Prepared for the New MD & IVD Regulations
We imagine all manufacturers, and in fact almost anyone involved with medical devices, will now be aware of the arrival of the big regulatory changes in Europe.
The original EU Medical Device Directive (MDD), IVD Directive (IVDD) and Active Implantable Medical Device Directive (AIMDD) have been deemed as being out of date and no longer able to reflect the changes to our industry and the new technologies being used.
The original “Directives” were created in the early 90’s and in fact Advena personnel were closely involved with their development and the preparation of the associated standards that are so familiar to Advena and all device manufacturers.
But now we have new requirements that have been cast into EU legal regulation to assure a concentration on product safety and accordingly manufacturers now have to take more seriously their responsibility for their design, manufacture, inspection, product performance etc. of medical devices.
The final text of the new European Medical Devices Regulation (MDR) was published in the Official Journal of the European Union and entered into force on 25th May 2017 marking the start of the transition period for manufacturers selling medical devices into Europe.
The MDR, which replaces both the Medical Devices Directive (93/42/EEC) and Active Implantable Medical Devices Directive (90/385/EEC), has a transition period of three years. Manufacturers have the duration of the transition period to update their technical documentation and processes to meet the new requirements.
This brings with it more scrutiny of technical documentation and addresses the EU authority’s recent concerns over the assessment of product safety and performance by, amongst other things, placing stricter requirements on clinical evaluation and post-market clinical follow-up and requires manufacturers to have better traceability of devices through the supply chain up to the end user.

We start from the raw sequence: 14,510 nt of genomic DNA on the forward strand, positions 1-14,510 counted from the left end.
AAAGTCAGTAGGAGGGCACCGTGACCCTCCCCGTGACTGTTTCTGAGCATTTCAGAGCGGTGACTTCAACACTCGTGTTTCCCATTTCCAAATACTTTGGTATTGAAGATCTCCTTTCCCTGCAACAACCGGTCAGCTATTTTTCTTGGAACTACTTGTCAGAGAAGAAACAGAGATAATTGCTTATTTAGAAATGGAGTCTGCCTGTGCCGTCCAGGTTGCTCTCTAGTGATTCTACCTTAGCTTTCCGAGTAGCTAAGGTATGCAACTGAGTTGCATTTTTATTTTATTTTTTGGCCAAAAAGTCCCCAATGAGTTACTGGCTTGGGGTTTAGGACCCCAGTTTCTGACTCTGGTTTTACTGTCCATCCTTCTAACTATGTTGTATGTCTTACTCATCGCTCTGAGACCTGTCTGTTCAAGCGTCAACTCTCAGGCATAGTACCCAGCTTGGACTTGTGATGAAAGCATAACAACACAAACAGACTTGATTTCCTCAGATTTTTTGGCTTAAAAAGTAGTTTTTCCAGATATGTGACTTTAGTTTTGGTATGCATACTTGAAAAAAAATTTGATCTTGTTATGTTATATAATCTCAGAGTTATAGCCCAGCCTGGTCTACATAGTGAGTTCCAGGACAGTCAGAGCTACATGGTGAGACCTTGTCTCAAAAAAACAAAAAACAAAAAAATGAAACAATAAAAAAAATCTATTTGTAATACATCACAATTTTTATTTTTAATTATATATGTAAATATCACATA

The new In-Vitro Diagnostic Device Regulation (IVDR) (EU) entered into force on the same day, 25 May 2017, and replaces the In-Vitro Diagnostic Device Directive 98/79/EC. This new Regulation imposes new and challenging requirements upon manufacturers who must comply by the end of the 5-year transition period. Most particularly manufacturers are expected to update all technical documentation related to their IVDs and many devices will be moved to higher classifications and require third party (Notified Body) certification.
Until the end of the respective transition period manufacturers may continue to apply the CE mark in accordance with the original Directives. Any new devices placed on the market after the end of a transition period must conform to the new regulations.
So be prepared but on the positive side it should be remembered that ALL manufacturers and suppliers of medical devices into the EU will have to comply and although the cost of compliance will increase it will not make any difference to business competitiveness on the level playing field.
Advena assure all our clients that after 20 years’ experience in keeping up-to-date with a progression of regulatory changes we are continuing to be a leading advisor on any new medical device or cosmetic product regulations. Despite political turmoil in Europe we will continue to be a prominent English-speaking international medical device and cosmetics consultancy, uniquely based in the UK and Malta, to assist clients in aspects of regulation, quality systems, and device registrations.